What is libmedia?

libmedia is a library of helpers dealing with media management, as a toolbox for developers to build their applications on Android.

For mobile applications written with the React Native framework and built for Android, a native module acting as a wrapper around the library is available with the react-native-libmedia package.

What does it offer?

1. Network Components

LocalSingleHttpServer and WifiSingleHttpServer (v3+) are basic HTTP/1.1 servers.

The primary goal of these components is to serve protected contents, in streaming mode, to either:

  • A VideoView
  • A WebView (embedding typically a <video> or <audio> tag)
  • A Chromecast device

It makes sense when the source media file is encrypted and a storage in decrypted form is not admitted, even temporary for the playing duration. If there is no cryptographic nor any other content processing, then giving directly the file path (in the case of LocalSingleHttpServer) to the player would be just enough.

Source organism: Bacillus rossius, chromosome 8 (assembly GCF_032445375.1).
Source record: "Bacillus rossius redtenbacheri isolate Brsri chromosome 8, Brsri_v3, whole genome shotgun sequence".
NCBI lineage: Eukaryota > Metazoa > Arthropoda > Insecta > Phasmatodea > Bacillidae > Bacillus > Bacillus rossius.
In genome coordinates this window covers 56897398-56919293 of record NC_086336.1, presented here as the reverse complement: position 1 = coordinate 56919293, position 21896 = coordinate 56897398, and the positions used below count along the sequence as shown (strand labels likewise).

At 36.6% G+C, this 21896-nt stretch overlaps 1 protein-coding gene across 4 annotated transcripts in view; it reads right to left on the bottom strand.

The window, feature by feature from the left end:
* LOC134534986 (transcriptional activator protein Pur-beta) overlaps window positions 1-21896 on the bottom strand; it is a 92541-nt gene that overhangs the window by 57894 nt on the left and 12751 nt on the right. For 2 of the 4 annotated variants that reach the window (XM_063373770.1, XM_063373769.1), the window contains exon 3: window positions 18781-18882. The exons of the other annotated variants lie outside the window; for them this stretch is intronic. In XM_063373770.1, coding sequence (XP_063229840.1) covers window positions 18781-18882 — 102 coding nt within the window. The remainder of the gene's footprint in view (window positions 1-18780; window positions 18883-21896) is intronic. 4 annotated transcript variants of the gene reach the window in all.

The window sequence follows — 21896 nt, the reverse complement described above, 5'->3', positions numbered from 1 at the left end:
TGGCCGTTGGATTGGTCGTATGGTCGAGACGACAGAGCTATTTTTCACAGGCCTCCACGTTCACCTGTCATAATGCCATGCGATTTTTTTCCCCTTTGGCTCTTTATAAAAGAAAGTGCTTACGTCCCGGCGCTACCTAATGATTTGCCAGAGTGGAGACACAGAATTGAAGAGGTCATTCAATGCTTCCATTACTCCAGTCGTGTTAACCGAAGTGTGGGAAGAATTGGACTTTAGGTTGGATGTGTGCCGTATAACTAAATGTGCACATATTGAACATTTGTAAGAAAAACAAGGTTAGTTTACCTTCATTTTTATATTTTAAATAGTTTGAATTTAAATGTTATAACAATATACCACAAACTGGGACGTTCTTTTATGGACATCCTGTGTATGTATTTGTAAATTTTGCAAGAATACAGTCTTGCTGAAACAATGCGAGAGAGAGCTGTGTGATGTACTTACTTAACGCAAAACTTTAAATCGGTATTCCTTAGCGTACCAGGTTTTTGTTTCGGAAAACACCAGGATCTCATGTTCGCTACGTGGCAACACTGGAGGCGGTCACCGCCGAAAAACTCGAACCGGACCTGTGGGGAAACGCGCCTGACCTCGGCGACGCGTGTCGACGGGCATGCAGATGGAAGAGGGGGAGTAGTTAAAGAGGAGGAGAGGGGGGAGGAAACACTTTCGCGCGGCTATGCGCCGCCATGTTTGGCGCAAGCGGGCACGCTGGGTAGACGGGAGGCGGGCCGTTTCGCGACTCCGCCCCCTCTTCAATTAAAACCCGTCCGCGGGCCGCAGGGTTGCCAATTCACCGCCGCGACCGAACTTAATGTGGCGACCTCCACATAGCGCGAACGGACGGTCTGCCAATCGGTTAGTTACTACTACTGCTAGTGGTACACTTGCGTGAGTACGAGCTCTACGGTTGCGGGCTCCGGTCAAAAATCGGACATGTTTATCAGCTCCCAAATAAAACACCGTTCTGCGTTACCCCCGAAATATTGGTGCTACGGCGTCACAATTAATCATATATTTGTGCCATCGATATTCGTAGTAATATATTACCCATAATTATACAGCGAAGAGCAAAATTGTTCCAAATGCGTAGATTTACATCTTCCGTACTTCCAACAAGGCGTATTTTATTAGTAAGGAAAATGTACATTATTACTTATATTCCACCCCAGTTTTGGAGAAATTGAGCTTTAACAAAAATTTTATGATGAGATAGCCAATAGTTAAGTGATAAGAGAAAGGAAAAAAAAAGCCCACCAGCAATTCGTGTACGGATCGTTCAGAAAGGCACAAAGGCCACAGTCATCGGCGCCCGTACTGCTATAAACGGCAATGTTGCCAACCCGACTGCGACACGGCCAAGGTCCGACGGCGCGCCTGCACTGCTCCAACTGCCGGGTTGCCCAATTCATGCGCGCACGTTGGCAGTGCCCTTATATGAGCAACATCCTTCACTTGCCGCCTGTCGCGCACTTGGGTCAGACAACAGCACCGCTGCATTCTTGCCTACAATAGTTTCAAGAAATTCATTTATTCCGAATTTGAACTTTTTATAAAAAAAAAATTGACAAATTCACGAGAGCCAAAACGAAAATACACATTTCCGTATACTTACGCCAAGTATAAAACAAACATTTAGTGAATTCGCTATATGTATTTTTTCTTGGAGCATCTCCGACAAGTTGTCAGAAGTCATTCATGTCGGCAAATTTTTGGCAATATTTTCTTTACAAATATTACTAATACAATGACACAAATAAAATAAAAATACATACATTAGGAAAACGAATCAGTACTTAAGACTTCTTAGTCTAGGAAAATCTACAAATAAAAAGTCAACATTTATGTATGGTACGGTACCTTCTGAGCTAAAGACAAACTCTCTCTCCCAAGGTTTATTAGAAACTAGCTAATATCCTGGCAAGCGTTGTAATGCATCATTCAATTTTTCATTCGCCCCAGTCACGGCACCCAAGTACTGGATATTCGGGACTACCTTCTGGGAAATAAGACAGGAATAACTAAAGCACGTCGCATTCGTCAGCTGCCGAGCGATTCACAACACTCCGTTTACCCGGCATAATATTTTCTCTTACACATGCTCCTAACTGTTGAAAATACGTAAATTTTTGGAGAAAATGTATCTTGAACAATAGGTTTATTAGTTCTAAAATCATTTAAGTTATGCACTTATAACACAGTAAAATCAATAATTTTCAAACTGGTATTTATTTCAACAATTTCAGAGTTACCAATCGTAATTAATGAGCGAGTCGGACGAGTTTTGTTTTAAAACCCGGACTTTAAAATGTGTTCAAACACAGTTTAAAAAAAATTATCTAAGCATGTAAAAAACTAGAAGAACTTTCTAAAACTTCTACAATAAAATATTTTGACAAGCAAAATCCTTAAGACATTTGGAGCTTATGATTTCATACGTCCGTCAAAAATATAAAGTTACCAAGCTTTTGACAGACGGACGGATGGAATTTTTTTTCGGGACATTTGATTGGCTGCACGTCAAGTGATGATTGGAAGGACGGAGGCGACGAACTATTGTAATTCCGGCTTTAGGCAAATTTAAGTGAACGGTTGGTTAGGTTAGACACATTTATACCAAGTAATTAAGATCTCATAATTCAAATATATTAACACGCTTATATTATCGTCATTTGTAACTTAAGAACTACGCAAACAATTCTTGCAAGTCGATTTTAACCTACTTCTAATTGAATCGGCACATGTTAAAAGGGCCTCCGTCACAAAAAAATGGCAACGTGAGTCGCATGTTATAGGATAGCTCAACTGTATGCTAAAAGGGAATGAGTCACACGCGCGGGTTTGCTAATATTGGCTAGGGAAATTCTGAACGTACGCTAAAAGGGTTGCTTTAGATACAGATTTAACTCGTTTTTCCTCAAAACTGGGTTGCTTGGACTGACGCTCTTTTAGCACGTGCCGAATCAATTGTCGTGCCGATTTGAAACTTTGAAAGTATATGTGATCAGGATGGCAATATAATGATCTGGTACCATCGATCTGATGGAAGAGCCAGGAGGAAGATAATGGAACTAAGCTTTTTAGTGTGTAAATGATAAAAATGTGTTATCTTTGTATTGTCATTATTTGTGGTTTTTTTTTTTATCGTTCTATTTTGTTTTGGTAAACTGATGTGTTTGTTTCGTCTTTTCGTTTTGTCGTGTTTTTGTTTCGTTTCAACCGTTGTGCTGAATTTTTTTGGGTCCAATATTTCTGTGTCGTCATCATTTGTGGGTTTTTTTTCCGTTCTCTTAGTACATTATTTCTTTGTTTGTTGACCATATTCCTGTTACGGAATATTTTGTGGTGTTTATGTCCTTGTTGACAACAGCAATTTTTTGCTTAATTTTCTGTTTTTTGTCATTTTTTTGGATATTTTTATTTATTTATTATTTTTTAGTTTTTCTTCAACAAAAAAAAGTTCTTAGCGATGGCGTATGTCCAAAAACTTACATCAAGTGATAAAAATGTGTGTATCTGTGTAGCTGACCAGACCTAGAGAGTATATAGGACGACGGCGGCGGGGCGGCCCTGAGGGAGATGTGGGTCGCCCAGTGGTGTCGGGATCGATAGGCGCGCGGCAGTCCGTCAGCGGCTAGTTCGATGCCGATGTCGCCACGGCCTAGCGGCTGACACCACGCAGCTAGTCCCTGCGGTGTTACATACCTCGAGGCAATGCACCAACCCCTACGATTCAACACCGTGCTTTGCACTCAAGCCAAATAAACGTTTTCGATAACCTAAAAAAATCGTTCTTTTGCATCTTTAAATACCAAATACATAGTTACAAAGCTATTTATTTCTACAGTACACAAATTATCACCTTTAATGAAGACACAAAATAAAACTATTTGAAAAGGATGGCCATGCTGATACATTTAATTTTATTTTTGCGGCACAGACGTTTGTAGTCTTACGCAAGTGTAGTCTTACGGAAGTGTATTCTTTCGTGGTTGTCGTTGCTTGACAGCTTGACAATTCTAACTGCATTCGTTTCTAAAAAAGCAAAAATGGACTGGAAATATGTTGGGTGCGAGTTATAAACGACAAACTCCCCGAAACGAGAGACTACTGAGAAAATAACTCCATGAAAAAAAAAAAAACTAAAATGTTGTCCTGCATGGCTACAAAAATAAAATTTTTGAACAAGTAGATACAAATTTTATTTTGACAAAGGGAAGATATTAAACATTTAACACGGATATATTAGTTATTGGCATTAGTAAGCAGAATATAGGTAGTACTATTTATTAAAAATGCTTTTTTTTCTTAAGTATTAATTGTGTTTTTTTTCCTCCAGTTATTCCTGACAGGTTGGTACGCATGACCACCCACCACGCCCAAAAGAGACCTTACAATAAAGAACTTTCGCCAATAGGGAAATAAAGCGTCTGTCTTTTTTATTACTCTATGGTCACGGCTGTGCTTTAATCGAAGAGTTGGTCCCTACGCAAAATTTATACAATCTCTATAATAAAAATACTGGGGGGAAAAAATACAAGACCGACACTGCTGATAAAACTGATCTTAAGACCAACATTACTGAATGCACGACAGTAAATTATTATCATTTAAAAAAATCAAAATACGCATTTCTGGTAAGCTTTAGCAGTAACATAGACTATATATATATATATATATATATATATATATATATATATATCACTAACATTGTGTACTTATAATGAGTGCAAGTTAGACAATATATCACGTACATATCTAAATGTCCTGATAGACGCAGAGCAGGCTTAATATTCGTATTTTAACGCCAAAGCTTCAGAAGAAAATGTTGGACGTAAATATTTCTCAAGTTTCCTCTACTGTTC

The main characteristics of the server, security oriented, are:

  • Local or Wifi: the server listens only the local network interface, i.e., or the Wifi interface.
  • The port number is chosen by the system.
  • Single: only one request at a time is served.

The encrypted resource can be sourced from:

  • An ordinary file, typically one built from Environment.getExternalStorageDirectory()
  • A DocumentFile (v3.1+), typically coming from a USB storage device
  • An entry in a .zip file
  • An entry in a .obb APK Expansion Zip file
  • A raw asset file bundled with the application (placed in the assets/ directory)
  • An SMB server
  • A HTTP or HTTPS server
  • A FTP server


2. Utility Components

Have you ever had to deal with some dumb devices without a USB connector for ADB and so no way to access to the LogCat?